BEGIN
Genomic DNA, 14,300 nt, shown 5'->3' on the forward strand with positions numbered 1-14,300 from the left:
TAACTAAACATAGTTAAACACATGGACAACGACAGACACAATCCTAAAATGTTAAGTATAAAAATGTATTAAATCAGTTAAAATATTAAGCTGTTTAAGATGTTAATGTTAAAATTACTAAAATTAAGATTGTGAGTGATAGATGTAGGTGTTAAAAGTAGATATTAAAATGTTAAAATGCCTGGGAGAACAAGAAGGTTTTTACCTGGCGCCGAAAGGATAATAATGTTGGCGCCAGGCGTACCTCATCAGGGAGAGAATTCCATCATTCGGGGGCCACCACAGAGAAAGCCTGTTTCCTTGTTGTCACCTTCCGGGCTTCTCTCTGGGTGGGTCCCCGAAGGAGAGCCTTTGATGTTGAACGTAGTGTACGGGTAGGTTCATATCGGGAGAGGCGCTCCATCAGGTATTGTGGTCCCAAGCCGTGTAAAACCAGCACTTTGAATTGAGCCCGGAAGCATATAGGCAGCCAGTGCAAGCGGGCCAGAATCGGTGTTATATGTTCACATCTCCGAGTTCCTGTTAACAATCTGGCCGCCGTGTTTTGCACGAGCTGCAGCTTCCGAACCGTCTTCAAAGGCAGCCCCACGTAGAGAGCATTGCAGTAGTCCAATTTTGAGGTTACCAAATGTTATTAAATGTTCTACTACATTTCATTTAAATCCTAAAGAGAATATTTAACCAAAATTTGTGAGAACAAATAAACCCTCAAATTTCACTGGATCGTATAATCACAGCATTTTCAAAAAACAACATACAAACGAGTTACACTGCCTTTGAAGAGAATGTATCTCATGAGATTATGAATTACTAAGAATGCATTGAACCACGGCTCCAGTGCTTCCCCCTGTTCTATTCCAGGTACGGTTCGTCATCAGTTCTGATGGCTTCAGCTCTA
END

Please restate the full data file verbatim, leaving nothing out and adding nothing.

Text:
Genomic DNA, 14,300 nt, shown 5'->3' on the forward strand with positions numbered 1-14,300 from the left:
TAACTAAACATAGTTAAACACATGGACAACGACAGACACAATCCTAAAATGTTAAGTATAAAAATGTATTAAATCAGTTAAAATATTAAGCTGTTTAAGATGTTAATGTTAAAATTACTAAAATTAAGATTGTGAGTGATAGATGTAGGTGTTAAAAGTAGATATTAAAATGTTAAAATGCCTGGGAGAACAAGAAGGTTTTTACCTGGCGCCGAAAGGATAATAATGTTGGCGCCAGGCGTACCTCATCAGGGAGAGAATTCCATCATTCGGGGGCCACCACAGAGAAAGCCTGTTTCCTTGTTGTCACCTTCCGGGCTTCTCTCTGGGTGGGTCCCCGAAGGAGAGCCTTTGATGTTGAACGTAGTGTACGGGTAGGTTCATATCGGGAGAGGCGCTCCATCAGGTATTGTGGTCCCAAGCCGTGTAAAACCAGCACTTTGAATTGAGCCCGGAAGCATATAGGCAGCCAGTGCAAGCGGGCCAGAATCGGTGTTATATGTTCACATCTCCGAGTTCCTGTTAACAATCTGGCCGCCGTGTTTTGCACGAGCTGCAGCTTCCGAACCGTCTTCAAAGGCAGCCCCACGTAGAGAGCATTGCAGTAGTCCAATTTTGAGGTTACCAAATGTTATTAAATGTTCTACTACATTTCATTTAAATCCTAAAGAGAATATTTAACCAAAATTTGTGAGAACAAATAAACCCTCAAATTTCACTGGATCGTATAATCACAGCATTTTCAAAAAACAACATACAAACGAGTTACACTGCCTTTGAAGAGAATGTATCTCATGAGATTATGAATTACTAAGAATGCATTGAACCACGGCTCCAGTGCTTCCCCCTGTTCTATTCCAGGTACGGTTCGTCATCAGTTCTGATGGCTTCAGCTCTA